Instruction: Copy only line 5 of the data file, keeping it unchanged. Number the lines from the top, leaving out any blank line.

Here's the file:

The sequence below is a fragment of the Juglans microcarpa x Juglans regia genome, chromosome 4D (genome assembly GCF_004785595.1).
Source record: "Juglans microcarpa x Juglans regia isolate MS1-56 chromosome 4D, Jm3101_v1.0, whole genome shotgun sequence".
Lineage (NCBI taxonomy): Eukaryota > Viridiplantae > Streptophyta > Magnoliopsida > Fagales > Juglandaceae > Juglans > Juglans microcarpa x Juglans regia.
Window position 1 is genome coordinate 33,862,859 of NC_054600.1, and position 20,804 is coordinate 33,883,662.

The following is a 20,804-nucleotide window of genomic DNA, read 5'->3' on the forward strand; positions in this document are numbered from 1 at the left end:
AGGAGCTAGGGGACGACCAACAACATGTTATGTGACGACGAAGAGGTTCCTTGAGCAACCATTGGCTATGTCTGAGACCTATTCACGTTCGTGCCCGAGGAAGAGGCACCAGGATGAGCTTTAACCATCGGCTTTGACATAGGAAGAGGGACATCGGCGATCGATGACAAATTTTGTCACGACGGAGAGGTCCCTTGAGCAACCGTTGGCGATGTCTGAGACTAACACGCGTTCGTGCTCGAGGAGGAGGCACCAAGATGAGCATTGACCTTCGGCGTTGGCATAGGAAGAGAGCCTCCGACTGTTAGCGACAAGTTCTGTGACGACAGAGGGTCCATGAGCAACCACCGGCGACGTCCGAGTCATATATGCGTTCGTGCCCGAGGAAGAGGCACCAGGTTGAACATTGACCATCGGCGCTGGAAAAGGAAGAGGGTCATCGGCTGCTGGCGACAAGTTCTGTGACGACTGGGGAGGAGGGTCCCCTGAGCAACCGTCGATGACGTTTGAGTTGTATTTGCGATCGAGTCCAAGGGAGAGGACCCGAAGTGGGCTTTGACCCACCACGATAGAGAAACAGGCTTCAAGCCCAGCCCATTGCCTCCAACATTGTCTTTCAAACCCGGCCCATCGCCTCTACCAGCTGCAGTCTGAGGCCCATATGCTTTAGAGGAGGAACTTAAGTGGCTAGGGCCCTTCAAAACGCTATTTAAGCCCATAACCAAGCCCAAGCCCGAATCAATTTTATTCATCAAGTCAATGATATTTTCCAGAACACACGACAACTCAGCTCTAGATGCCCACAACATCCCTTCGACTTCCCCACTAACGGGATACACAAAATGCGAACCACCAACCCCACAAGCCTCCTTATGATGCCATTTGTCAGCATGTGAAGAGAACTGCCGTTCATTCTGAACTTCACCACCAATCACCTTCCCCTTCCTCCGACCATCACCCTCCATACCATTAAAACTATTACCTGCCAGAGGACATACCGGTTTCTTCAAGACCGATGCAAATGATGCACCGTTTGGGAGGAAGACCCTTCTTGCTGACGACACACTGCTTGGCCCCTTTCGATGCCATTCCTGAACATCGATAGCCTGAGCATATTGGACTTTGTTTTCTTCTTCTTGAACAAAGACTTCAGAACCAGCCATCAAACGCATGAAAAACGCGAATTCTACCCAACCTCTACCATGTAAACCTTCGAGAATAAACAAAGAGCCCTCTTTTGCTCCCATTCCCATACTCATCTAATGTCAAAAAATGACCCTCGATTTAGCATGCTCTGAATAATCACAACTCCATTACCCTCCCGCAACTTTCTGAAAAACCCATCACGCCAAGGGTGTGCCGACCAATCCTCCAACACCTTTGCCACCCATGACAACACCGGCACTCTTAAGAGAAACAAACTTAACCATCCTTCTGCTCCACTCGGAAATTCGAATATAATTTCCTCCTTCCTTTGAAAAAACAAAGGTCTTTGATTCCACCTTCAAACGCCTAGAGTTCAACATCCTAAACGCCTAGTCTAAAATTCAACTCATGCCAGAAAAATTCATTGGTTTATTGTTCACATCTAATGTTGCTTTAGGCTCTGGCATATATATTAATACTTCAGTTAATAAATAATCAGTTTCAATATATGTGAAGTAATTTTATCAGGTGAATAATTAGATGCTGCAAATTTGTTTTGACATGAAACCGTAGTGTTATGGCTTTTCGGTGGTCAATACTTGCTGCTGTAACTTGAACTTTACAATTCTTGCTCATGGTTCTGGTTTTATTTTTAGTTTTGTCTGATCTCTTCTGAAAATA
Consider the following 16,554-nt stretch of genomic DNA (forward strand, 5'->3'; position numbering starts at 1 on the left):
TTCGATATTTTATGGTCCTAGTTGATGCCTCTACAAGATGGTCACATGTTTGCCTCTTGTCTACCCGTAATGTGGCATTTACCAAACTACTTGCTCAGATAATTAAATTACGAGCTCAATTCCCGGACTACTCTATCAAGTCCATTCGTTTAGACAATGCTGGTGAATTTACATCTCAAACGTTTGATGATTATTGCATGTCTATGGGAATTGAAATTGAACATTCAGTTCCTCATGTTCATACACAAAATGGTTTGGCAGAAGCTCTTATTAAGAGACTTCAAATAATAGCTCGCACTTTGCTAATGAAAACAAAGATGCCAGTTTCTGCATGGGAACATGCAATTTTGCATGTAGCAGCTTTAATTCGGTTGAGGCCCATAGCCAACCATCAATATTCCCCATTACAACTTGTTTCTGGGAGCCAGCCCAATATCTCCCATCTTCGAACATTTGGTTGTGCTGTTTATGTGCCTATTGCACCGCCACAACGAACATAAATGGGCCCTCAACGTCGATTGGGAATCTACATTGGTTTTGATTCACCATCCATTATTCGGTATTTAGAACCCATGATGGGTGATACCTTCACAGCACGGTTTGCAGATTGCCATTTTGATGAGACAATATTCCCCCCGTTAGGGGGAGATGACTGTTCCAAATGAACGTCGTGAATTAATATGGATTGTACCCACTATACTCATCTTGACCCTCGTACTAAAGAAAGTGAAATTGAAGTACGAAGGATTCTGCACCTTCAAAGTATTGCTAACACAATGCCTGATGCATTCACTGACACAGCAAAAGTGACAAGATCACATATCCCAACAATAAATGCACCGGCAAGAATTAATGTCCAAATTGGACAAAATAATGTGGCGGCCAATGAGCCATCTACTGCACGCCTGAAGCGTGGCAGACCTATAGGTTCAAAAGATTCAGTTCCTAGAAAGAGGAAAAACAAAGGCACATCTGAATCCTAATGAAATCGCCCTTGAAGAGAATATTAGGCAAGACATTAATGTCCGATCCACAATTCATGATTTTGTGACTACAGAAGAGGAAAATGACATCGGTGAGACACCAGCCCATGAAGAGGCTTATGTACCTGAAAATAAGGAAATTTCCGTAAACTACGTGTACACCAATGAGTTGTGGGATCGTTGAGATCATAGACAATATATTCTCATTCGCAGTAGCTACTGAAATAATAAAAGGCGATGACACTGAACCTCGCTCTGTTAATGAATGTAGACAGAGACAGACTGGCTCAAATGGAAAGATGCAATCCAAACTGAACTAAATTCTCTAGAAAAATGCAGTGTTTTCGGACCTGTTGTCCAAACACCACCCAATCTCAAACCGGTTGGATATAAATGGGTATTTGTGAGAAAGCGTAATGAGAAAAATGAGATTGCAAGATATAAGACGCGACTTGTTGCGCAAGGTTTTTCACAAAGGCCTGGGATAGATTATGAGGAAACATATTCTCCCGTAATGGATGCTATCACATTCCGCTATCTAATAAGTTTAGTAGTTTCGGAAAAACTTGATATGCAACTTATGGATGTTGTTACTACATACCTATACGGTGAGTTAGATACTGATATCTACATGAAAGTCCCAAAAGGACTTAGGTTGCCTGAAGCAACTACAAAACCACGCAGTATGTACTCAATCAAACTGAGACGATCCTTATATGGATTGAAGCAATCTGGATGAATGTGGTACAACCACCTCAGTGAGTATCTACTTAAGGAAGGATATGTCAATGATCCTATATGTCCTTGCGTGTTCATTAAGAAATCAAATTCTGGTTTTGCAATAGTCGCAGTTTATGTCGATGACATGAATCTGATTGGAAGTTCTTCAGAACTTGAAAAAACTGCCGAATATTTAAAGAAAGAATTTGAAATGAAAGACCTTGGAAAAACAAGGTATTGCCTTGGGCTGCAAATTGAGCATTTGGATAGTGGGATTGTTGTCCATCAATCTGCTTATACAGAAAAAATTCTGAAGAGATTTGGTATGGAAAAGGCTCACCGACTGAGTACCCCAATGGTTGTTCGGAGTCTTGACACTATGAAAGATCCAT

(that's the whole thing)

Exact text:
The following is a 20,804-nucleotide window of genomic DNA, read 5'->3' on the forward strand; positions in this document are numbered from 1 at the left end: